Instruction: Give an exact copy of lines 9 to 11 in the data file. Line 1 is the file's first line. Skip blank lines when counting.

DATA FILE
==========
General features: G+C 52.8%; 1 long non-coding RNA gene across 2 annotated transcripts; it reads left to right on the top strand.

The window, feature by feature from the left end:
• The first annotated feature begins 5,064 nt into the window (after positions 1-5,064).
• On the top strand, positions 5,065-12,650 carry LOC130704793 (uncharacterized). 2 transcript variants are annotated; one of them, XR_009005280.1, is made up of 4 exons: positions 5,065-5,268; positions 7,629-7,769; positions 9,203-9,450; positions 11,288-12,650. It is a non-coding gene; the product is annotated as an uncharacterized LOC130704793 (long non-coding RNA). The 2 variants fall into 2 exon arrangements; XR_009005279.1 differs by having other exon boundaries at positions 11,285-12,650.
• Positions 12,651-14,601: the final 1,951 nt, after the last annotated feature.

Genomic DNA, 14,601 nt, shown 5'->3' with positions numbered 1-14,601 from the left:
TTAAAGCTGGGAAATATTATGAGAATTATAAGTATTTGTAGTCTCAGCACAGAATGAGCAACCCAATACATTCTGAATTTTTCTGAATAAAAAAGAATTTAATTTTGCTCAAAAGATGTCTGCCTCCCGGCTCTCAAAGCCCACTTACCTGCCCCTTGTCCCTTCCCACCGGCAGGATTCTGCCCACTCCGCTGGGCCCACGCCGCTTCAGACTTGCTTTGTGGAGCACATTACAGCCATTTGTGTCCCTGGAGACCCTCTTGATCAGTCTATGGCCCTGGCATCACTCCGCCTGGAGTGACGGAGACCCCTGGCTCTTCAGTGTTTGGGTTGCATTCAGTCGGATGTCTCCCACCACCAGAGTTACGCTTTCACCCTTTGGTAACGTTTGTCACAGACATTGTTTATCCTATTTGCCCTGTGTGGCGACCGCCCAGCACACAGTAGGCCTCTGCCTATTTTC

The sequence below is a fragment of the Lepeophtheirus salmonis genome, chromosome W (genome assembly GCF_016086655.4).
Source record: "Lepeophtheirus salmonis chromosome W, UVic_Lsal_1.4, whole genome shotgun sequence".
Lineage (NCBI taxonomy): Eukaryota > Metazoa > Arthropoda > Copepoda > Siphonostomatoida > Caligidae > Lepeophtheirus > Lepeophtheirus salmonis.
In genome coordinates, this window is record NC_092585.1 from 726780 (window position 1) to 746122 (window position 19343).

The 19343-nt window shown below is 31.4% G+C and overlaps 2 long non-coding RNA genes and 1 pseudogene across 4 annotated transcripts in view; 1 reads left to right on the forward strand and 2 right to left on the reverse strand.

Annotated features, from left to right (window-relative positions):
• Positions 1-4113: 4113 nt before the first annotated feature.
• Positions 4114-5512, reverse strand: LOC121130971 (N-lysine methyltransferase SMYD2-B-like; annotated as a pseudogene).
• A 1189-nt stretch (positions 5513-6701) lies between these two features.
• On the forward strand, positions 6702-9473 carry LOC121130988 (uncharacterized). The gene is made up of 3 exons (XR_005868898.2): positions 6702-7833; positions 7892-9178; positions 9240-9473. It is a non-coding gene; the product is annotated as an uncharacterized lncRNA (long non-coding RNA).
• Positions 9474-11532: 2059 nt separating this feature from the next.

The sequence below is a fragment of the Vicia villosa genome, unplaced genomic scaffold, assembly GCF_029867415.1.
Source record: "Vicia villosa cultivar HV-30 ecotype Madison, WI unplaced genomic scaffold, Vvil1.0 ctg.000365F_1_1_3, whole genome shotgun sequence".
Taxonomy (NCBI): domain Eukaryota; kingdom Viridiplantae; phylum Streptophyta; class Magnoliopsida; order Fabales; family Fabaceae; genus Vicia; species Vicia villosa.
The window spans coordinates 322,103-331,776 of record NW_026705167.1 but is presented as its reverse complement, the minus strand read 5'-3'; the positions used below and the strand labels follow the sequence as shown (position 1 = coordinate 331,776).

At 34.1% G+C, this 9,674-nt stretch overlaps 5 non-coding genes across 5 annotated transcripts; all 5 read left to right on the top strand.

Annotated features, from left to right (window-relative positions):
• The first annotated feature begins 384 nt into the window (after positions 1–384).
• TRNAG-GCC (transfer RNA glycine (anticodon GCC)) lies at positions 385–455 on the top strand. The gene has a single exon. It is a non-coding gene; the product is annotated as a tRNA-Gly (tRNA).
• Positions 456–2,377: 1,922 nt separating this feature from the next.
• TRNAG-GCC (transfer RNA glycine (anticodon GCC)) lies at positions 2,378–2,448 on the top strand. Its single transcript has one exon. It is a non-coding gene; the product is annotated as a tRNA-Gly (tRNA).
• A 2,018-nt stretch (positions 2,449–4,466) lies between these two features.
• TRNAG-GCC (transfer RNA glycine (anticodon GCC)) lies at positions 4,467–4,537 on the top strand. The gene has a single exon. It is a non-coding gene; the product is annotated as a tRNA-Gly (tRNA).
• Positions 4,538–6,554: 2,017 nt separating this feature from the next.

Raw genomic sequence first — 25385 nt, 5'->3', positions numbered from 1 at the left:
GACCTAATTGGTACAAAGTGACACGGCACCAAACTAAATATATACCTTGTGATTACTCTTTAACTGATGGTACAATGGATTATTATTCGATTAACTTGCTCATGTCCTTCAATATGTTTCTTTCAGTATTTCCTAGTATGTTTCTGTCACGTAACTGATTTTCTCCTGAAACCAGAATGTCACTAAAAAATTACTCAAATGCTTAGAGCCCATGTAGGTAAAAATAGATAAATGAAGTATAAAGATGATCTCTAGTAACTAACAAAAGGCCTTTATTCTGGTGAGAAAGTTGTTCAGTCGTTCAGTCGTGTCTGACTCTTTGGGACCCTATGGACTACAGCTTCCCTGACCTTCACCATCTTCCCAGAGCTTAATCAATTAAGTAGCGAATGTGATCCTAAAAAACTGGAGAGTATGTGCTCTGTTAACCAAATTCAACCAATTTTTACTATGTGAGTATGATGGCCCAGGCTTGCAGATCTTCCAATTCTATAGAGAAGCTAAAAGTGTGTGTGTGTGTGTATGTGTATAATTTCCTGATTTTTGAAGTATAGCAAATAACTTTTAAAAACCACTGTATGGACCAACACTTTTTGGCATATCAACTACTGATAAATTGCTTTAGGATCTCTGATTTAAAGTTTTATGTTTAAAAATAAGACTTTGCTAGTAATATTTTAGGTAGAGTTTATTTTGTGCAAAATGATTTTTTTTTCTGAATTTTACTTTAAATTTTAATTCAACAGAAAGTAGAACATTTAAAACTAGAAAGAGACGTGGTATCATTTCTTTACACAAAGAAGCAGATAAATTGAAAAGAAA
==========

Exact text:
Source record: "Lepeophtheirus salmonis chromosome W, UVic_Lsal_1.4, whole genome shotgun sequence".
Lineage (NCBI taxonomy): Eukaryota > Metazoa > Arthropoda > Copepoda > Siphonostomatoida > Caligidae > Lepeophtheirus > Lepeophtheirus salmonis.
In genome coordinates, this window is record NC_092585.1 from 726780 (window position 1) to 746122 (window position 19343).